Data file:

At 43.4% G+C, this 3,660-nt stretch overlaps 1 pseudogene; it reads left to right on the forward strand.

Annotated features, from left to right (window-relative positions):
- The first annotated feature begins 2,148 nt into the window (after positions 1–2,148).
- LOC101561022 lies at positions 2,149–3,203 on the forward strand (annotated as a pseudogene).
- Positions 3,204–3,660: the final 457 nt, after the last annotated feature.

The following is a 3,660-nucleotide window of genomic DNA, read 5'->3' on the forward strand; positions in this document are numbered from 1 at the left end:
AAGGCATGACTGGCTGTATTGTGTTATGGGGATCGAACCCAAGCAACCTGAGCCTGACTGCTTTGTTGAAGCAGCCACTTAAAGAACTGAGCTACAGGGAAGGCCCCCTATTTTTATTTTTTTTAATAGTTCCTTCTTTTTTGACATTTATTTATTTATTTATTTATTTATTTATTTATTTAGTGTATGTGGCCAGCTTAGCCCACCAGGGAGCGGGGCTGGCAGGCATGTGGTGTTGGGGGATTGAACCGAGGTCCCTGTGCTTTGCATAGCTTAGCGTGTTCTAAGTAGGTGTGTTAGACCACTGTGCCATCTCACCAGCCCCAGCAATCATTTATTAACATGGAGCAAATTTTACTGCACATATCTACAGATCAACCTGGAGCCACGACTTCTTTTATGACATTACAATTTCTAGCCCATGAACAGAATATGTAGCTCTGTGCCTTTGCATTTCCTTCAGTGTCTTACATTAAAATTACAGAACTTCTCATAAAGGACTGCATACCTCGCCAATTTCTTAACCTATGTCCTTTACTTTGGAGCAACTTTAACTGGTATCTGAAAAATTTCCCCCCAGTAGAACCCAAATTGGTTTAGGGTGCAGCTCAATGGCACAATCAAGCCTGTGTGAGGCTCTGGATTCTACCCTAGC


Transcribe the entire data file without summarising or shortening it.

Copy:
At 43.4% G+C, this 3,660-nt stretch overlaps 1 pseudogene; it reads left to right on the forward strand.

Annotated features, from left to right (window-relative positions):
- The first annotated feature begins 2,148 nt into the window (after positions 1–2,148).
- LOC101561022 lies at positions 2,149–3,203 on the forward strand (annotated as a pseudogene).
- Positions 3,204–3,660: the final 457 nt, after the last annotated feature.

The following is a 3,660-nucleotide window of genomic DNA, read 5'->3' on the forward strand; positions in this document are numbered from 1 at the left end:
AAGGCATGACTGGCTGTATTGTGTTATGGGGATCGAACCCAAGCAACCTGAGCCTGACTGCTTTGTTGAAGCAGCCACTTAAAGAACTGAGCTACAGGGAAGGCCCCCTATTTTTATTTTTTTTAATAGTTCCTTCTTTTTTGACATTTATTTATTTATTTATTTATTTATTTATTTATTTAGTGTATGTGGCCAGCTTAGCCCACCAGGGAGCGGGGCTGGCAGGCATGTGGTGTTGGGGGATTGAACCGAGGTCCCTGTGCTTTGCATAGCTTAGCGTGTTCTAAGTAGGTGTGTTAGACCACTGTGCCATCTCACCAGCCCCAGCAATCATTTATTAACATGGAGCAAATTTTACTGCACATATCTACAGATCAACCTGGAGCCACGACTTCTTTTATGACATTACAATTTCTAGCCCATGAACAGAATATGTAGCTCTGTGCCTTTGCATTTCCTTCAGTGTCTTACATTAAAATTACAGAACTTCTCATAAAGGACTGCATACCTCGCCAATTTCTTAACCTATGTCCTTTACTTTGGAGCAACTTTAACTGGTATCTGAAAAATTTCCCCCCAGTAGAACCCAAATTGGTTTAGGGTGCAGCTCAATGGCACAATCAAGCCTGTGTGAGGCTCTGGATTCTACCCTAGC